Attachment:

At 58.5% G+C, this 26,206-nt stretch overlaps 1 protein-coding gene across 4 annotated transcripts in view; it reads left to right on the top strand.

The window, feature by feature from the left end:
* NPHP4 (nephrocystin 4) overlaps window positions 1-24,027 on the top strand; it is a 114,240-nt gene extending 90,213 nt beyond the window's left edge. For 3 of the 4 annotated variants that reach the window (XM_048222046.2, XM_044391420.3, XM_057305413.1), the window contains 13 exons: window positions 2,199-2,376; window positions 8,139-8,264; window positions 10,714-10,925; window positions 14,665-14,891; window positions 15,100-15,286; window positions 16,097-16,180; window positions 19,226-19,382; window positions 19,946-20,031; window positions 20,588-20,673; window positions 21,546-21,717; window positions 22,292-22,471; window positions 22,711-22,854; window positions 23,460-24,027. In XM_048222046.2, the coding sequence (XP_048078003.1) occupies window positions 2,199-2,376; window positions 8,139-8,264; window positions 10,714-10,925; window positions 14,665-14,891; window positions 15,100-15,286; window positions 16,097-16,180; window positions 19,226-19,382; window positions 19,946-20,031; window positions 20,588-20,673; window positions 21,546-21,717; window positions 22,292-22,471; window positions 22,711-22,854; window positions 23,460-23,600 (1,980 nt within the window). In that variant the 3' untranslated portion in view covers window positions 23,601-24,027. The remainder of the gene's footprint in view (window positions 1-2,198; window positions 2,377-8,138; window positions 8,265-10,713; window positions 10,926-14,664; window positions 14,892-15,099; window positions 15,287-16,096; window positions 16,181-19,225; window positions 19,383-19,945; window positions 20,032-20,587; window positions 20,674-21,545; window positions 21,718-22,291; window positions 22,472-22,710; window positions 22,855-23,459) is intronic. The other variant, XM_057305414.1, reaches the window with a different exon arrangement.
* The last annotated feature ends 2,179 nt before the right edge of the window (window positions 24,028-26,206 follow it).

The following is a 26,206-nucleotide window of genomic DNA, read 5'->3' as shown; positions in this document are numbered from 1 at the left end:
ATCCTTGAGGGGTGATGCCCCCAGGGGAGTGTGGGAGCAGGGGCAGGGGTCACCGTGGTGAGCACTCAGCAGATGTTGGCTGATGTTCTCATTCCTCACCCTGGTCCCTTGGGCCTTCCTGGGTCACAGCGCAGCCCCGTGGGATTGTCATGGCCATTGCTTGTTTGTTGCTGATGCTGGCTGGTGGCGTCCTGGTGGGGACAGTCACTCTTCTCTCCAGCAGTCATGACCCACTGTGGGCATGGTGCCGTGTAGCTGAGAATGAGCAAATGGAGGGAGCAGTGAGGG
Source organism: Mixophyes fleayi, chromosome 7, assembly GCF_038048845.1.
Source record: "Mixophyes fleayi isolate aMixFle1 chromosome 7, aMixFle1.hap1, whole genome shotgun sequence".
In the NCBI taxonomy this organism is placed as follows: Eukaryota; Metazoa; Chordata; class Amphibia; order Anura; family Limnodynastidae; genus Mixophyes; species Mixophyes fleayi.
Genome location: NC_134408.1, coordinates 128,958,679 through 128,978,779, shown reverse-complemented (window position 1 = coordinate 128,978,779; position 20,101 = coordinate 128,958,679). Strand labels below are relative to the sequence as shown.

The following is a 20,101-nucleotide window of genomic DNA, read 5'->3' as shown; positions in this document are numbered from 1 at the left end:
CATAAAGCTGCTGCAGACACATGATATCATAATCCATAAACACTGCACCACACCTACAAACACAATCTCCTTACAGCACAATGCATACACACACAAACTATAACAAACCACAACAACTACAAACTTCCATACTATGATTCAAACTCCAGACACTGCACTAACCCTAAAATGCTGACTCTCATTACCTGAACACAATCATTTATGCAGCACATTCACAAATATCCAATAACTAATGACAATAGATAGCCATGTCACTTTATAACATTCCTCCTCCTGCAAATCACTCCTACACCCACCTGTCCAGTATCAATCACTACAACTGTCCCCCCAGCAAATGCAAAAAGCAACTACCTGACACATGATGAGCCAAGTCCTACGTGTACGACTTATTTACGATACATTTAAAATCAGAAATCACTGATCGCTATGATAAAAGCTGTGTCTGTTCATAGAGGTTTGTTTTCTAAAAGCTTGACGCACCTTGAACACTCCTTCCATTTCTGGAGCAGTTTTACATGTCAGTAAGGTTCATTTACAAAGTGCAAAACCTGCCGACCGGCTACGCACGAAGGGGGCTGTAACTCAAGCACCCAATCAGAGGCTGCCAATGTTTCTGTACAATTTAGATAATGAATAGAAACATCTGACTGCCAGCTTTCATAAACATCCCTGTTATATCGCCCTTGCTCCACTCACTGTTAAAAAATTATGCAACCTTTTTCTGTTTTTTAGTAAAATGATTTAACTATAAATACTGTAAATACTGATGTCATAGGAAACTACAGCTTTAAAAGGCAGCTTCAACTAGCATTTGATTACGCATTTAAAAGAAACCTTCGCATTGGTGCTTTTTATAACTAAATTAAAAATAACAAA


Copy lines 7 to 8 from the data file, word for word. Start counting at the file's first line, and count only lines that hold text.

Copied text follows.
Source organism: Mixophyes fleayi, chromosome 7, assembly GCF_038048845.1.
Source record: "Mixophyes fleayi isolate aMixFle1 chromosome 7, aMixFle1.hap1, whole genome shotgun sequence".